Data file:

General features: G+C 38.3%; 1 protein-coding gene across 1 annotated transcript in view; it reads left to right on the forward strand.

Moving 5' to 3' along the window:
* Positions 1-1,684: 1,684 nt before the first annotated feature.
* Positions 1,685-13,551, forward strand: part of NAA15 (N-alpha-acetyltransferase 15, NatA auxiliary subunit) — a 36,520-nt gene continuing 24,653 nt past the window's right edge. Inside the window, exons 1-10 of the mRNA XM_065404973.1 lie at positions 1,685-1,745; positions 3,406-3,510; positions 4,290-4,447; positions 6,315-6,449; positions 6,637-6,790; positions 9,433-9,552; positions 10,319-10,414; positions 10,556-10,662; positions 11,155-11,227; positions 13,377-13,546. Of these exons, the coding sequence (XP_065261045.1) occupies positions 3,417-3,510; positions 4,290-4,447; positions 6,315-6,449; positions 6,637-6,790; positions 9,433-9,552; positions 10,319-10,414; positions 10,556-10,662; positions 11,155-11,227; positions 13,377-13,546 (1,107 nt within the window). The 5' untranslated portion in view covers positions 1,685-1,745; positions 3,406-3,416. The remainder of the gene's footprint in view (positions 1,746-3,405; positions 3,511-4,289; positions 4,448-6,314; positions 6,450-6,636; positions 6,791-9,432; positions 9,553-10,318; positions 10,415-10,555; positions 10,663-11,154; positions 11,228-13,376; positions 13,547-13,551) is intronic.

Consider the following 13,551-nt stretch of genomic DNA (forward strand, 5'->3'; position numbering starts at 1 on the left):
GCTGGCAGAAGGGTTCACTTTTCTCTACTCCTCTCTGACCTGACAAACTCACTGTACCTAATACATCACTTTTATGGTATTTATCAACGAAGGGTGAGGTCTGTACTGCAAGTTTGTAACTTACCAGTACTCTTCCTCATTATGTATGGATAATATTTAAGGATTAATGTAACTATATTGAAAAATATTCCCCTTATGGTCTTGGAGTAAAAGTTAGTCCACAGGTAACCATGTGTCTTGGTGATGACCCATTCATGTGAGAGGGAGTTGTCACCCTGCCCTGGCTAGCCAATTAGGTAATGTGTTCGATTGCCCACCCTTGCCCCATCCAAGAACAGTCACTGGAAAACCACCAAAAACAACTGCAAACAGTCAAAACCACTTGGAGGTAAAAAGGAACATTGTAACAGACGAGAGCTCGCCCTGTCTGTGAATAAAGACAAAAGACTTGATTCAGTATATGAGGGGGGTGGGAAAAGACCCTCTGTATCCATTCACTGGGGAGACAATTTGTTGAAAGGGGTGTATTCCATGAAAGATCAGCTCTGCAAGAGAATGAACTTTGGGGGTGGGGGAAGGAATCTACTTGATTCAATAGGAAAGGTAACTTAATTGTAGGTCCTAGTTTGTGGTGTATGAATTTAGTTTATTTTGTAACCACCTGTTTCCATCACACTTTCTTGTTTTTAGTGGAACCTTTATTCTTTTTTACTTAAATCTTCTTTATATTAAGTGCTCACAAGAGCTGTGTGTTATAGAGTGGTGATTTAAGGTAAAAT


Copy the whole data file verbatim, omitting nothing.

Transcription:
General features: G+C 38.3%; 1 protein-coding gene across 1 annotated transcript in view; it reads left to right on the forward strand.

Moving 5' to 3' along the window:
* Positions 1-1,684: 1,684 nt before the first annotated feature.
* Positions 1,685-13,551, forward strand: part of NAA15 (N-alpha-acetyltransferase 15, NatA auxiliary subunit) — a 36,520-nt gene continuing 24,653 nt past the window's right edge. Inside the window, exons 1-10 of the mRNA XM_065404973.1 lie at positions 1,685-1,745; positions 3,406-3,510; positions 4,290-4,447; positions 6,315-6,449; positions 6,637-6,790; positions 9,433-9,552; positions 10,319-10,414; positions 10,556-10,662; positions 11,155-11,227; positions 13,377-13,546. Of these exons, the coding sequence (XP_065261045.1) occupies positions 3,417-3,510; positions 4,290-4,447; positions 6,315-6,449; positions 6,637-6,790; positions 9,433-9,552; positions 10,319-10,414; positions 10,556-10,662; positions 11,155-11,227; positions 13,377-13,546 (1,107 nt within the window). The 5' untranslated portion in view covers positions 1,685-1,745; positions 3,406-3,416. The remainder of the gene's footprint in view (positions 1,746-3,405; positions 3,511-4,289; positions 4,448-6,314; positions 6,450-6,636; positions 6,791-9,432; positions 9,553-10,318; positions 10,415-10,555; positions 10,663-11,154; positions 11,228-13,376; positions 13,547-13,551) is intronic.

Consider the following 13,551-nt stretch of genomic DNA (forward strand, 5'->3'; position numbering starts at 1 on the left):
GCTGGCAGAAGGGTTCACTTTTCTCTACTCCTCTCTGACCTGACAAACTCACTGTACCTAATACATCACTTTTATGGTATTTATCAACGAAGGGTGAGGTCTGTACTGCAAGTTTGTAACTTACCAGTACTCTTCCTCATTATGTATGGATAATATTTAAGGATTAATGTAACTATATTGAAAAATATTCCCCTTATGGTCTTGGAGTAAAAGTTAGTCCACAGGTAACCATGTGTCTTGGTGATGACCCATTCATGTGAGAGGGAGTTGTCACCCTGCCCTGGCTAGCCAATTAGGTAATGTGTTCGATTGCCCACCCTTGCCCCATCCAAGAACAGTCACTGGAAAACCACCAAAAACAACTGCAAACAGTCAAAACCACTTGGAGGTAAAAAGGAACATTGTAACAGACGAGAGCTCGCCCTGTCTGTGAATAAAGACAAAAGACTTGATTCAGTATATGAGGGGGGTGGGAAAAGACCCTCTGTATCCATTCACTGGGGAGACAATTTGTTGAAAGGGGTGTATTCCATGAAAGATCAGCTCTGCAAGAGAATGAACTTTGGGGGTGGGGGAAGGAATCTACTTGATTCAATAGGAAAGGTAACTTAATTGTAGGTCCTAGTTTGTGGTGTATGAATTTAGTTTATTTTGTAACCACCTGTTTCCATCACACTTTCTTGTTTTTAGTGGAACCTTTATTCTTTTTTACTTAAATCTTCTTTATATTAAGTGCTCACAAGAGCTGTGTGTTATAGAGTGGTGATTTAAGGTAAAAT